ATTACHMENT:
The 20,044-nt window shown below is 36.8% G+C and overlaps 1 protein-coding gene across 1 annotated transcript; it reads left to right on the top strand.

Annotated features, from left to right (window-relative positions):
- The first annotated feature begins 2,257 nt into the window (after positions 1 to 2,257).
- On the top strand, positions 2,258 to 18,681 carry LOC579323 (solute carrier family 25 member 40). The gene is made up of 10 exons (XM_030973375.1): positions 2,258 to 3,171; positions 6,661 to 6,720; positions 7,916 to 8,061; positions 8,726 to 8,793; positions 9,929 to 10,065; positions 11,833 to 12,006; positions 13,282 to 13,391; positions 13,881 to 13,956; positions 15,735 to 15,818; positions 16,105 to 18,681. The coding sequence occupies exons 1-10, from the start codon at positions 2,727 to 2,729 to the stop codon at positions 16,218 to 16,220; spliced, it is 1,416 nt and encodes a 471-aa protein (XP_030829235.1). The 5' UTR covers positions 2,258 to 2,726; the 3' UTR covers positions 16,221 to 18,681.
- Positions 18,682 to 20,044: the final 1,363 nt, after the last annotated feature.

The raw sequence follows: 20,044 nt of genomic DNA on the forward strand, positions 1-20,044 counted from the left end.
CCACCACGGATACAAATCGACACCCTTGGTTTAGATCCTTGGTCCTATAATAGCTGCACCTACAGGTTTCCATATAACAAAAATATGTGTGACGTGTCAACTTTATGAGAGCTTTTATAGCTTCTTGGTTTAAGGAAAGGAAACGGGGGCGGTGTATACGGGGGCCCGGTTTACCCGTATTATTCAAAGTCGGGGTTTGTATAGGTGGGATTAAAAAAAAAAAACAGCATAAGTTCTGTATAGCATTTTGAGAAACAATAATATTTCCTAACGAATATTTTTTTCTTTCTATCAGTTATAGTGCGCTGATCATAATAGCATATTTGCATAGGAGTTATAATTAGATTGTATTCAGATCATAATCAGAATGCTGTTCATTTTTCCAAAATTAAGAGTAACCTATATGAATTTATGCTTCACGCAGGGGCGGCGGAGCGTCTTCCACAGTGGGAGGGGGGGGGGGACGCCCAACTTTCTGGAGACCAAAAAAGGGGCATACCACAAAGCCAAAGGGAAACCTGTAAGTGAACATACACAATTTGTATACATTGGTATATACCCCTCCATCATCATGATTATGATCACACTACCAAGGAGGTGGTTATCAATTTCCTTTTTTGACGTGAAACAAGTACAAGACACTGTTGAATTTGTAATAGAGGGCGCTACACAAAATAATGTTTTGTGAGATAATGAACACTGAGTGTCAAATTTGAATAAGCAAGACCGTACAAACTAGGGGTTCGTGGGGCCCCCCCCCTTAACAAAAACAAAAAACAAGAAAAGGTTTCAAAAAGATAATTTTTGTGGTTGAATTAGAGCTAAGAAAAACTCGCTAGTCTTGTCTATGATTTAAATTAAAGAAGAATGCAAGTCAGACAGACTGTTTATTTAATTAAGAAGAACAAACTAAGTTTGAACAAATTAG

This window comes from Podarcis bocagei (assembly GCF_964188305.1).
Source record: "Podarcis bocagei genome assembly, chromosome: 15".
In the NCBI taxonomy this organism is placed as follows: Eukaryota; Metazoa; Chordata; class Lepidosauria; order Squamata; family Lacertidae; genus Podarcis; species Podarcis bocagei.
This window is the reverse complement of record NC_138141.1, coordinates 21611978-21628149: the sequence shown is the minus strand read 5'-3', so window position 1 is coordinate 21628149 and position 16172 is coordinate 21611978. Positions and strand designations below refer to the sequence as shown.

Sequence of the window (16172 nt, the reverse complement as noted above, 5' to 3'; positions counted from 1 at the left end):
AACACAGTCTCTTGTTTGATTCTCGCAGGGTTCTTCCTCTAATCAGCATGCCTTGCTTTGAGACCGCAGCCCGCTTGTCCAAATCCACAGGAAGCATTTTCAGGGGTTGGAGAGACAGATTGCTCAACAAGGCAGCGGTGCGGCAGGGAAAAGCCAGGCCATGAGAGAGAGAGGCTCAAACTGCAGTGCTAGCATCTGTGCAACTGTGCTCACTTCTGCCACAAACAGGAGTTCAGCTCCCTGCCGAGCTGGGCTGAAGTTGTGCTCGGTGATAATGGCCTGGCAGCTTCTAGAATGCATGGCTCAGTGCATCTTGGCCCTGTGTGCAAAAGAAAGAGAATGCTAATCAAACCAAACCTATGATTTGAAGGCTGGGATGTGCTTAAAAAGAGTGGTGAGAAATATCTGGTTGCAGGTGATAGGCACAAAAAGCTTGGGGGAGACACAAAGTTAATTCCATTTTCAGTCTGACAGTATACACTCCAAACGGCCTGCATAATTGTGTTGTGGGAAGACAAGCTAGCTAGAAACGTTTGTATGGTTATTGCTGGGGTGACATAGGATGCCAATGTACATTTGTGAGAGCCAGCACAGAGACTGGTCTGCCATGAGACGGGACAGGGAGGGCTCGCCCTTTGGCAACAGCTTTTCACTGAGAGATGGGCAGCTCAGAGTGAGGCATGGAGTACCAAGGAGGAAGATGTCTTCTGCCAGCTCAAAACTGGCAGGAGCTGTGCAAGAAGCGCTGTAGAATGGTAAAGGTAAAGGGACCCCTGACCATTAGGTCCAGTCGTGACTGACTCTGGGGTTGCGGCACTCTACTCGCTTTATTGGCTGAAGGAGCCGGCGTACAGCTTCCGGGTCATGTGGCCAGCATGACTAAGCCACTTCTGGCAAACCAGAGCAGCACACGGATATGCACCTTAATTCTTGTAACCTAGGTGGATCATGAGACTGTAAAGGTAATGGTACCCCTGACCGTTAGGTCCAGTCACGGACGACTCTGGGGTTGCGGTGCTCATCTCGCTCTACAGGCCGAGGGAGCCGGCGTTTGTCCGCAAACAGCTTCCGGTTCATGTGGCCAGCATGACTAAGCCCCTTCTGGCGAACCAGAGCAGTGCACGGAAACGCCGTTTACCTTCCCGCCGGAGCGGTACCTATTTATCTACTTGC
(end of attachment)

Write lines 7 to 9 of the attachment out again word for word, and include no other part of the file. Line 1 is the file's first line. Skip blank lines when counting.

CCACCACGGATACAAATCGACACCCTTGGTTTAGATCCTTGGTCCTATAATAGCTGCACCTACAGGTTTCCATATAACAAAAATATGTGTGACGTGTCAACTTTATGAGAGCTTTTATAGCTTCTTGGTTTAAGGAAAGGAAACGGGGGCGGTGTATACGGGGGCCCGGTTTACCCGTATTATTCAAAGTCGGGGTTTGTATAGGTGGGATTAAAAAAAAAAAACAGCATAAGTTCTGTATAGCATTTTGAGAAACAATAATATTTCCTAACGAATATTTTTTTCTTTCTATCAGTTATAGTGCGCTGATCATAATAGCATATTTGCATAGGAGTTATAATTAGATTGTATTCAGATCATAATCAGAATGCTGTTCATTTTTCCAAAATTAAGAGTAACCTATATGAATTTATGCTTCACGCAGGGGCGGCGGAGCGTCTTCCACAGTGGGAGGGGGGGGGGGACGCCCAACTTTCTGGAGACCAAAAAAGGGGCATACCACAAAGCCAAAGGGAAACCTGTAAGTGAACATACACAATTTGTATACATTGGTATATACCCCTCCATCATCATGATTATGATCACACTACCAAGGAGGTGGTTATCAATTTCCTTTTTTGACGTGAAACAAGTACAAGACACTGTTGAATTTGTAATAGAGGGCGCTACACAAAATAATGTTTTGTGAGATAATGAACACTGAGTGTCAAATTTGAATAAGCAAGACCGTACAAACTAGGGGTTCGTGGGGCCCCCCCCCTTAACAAAAACAAAAAACAAGAAAAGGTTTCAAAAAGATAATTTTTGTGGTTGAATTAGAGCTAAGAAAAACTCGCTAGTCTTGTCTATGATTTAAATTAAAGAAGAATGCAAGTCAGACAGACTGTTTATTTAATTAAGAAGAACAAACTAAGTTTGAACAAATTAG

This window comes from Podarcis bocagei (assembly GCF_964188305.1).
Source record: "Podarcis bocagei genome assembly, chromosome: 15".